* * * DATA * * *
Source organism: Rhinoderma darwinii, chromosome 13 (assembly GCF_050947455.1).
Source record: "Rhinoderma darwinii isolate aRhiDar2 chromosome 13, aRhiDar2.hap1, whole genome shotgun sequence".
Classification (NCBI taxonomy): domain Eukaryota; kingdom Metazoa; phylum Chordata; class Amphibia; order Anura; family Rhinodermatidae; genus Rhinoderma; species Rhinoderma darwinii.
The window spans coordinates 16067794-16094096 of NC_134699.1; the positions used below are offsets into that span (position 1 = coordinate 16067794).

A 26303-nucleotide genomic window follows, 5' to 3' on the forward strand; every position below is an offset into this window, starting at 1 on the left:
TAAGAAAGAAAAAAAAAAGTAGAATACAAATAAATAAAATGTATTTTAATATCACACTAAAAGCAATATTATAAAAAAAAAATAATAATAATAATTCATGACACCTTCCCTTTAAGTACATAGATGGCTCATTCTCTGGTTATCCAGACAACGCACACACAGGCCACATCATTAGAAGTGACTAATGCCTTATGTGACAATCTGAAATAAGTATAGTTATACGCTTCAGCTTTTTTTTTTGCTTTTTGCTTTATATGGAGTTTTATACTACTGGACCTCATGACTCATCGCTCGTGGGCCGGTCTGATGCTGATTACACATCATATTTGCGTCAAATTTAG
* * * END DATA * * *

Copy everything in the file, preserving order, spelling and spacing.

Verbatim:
Source organism: Rhinoderma darwinii, chromosome 13 (assembly GCF_050947455.1).
Source record: "Rhinoderma darwinii isolate aRhiDar2 chromosome 13, aRhiDar2.hap1, whole genome shotgun sequence".
Classification (NCBI taxonomy): domain Eukaryota; kingdom Metazoa; phylum Chordata; class Amphibia; order Anura; family Rhinodermatidae; genus Rhinoderma; species Rhinoderma darwinii.
The window spans coordinates 16067794-16094096 of NC_134699.1; the positions used below are offsets into that span (position 1 = coordinate 16067794).

A 26303-nucleotide genomic window follows, 5' to 3' on the forward strand; every position below is an offset into this window, starting at 1 on the left:
TAAGAAAGAAAAAAAAAAGTAGAATACAAATAAATAAAATGTATTTTAATATCACACTAAAAGCAATATTATAAAAAAAAAATAATAATAATAATTCATGACACCTTCCCTTTAAGTACATAGATGGCTCATTCTCTGGTTATCCAGACAACGCACACACAGGCCACATCATTAGAAGTGACTAATGCCTTATGTGACAATCTGAAATAAGTATAGTTATACGCTTCAGCTTTTTTTTTTGCTTTTTGCTTTATATGGAGTTTTATACTACTGGACCTCATGACTCATCGCTCGTGGGCCGGTCTGATGCTGATTACACATCATATTTGCGTCAAATTTAG